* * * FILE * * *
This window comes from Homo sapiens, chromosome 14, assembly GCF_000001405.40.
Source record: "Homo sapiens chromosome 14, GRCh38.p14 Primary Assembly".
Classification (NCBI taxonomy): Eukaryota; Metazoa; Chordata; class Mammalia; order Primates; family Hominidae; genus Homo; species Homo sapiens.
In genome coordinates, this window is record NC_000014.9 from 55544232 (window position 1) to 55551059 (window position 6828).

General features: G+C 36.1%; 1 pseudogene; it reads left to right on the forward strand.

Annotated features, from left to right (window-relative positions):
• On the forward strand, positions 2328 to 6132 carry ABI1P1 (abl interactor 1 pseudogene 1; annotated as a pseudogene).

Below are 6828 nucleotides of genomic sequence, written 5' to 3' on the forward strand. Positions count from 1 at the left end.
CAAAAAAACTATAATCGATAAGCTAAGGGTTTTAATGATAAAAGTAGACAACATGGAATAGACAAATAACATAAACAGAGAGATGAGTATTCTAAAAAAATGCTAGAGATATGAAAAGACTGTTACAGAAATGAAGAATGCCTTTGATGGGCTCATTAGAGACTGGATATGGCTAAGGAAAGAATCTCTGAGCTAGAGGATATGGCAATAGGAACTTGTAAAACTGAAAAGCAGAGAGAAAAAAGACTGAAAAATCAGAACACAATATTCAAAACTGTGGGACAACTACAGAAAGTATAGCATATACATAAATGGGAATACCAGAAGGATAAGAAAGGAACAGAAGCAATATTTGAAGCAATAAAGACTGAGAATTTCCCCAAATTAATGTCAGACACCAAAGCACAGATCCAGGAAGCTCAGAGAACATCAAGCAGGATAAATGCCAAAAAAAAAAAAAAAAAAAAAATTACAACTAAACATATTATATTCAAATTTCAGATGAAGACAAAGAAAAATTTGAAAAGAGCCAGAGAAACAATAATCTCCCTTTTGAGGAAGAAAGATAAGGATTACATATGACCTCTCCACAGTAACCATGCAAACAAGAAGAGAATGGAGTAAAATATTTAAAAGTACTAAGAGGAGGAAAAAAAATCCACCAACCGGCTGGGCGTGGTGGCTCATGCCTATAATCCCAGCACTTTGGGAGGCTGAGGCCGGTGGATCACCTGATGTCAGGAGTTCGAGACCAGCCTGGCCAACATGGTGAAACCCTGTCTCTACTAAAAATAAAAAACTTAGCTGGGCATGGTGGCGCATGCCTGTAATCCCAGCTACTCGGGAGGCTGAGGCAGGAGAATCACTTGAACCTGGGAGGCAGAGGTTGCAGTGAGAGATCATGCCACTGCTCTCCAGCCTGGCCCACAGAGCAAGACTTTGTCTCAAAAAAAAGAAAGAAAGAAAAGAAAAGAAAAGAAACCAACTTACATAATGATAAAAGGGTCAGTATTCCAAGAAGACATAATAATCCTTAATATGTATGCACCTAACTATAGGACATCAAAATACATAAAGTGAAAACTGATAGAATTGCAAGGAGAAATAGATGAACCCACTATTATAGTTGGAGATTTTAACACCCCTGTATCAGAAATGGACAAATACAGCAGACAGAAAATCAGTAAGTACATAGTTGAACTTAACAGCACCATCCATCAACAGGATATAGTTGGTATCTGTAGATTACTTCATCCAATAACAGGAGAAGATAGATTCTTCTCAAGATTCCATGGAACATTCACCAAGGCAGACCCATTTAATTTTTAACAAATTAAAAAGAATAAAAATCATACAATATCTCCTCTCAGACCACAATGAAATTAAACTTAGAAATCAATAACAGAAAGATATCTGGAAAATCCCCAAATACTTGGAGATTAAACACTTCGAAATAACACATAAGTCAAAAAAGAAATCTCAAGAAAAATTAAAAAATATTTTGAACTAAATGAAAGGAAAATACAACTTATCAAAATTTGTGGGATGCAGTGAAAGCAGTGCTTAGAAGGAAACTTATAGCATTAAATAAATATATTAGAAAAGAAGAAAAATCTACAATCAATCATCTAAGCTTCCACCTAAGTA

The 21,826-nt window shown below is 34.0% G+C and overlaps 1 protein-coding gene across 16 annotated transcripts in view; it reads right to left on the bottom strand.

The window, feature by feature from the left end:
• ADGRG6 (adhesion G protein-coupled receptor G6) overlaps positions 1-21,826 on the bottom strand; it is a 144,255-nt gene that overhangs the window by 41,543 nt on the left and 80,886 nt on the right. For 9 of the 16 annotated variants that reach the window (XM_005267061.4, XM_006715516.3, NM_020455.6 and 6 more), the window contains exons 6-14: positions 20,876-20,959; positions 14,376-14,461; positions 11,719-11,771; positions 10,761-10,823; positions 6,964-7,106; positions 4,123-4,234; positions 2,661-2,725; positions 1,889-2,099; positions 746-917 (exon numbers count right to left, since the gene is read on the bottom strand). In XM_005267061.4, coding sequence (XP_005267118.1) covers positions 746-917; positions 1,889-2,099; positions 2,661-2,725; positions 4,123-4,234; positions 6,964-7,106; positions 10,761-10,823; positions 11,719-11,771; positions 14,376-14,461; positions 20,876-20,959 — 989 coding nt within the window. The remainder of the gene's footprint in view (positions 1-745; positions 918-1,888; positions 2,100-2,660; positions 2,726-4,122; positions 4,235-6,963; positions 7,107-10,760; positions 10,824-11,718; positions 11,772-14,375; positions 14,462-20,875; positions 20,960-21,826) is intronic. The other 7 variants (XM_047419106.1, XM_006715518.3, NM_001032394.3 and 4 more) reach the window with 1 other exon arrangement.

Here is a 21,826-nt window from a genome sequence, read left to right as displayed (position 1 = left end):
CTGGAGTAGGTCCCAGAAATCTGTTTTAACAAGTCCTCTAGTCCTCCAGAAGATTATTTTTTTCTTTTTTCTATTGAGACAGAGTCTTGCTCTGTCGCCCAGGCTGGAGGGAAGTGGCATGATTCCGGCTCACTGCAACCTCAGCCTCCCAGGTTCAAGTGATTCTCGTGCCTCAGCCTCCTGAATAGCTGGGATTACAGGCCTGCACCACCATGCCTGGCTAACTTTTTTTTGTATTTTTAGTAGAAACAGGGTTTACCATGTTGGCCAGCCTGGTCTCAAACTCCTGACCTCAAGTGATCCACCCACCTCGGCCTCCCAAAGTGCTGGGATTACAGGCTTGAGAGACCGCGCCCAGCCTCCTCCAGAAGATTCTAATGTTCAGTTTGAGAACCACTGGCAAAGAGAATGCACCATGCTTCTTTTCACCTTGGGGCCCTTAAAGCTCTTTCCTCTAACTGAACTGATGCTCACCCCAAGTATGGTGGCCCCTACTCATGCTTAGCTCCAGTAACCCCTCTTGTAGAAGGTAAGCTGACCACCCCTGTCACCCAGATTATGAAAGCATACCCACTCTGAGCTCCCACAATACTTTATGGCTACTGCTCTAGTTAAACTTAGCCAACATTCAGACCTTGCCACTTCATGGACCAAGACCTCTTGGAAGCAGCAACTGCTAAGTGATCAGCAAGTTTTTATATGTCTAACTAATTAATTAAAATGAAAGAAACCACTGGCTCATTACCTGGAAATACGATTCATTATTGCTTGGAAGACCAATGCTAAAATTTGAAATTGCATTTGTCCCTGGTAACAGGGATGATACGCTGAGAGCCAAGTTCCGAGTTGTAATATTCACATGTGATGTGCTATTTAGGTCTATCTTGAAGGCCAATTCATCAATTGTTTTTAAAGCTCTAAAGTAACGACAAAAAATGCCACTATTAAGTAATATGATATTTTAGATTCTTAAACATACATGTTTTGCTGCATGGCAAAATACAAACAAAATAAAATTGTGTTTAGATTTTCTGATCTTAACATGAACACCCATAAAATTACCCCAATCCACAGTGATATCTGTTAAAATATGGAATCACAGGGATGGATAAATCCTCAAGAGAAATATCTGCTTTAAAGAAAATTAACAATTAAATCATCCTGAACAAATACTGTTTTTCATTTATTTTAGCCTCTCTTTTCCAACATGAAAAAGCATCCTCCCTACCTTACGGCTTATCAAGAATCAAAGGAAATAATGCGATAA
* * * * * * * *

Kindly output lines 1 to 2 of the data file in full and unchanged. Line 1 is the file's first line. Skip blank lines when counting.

This window comes from Homo sapiens, chromosome 14, assembly GCF_000001405.40.
Source record: "Homo sapiens chromosome 14, GRCh38.p14 Primary Assembly".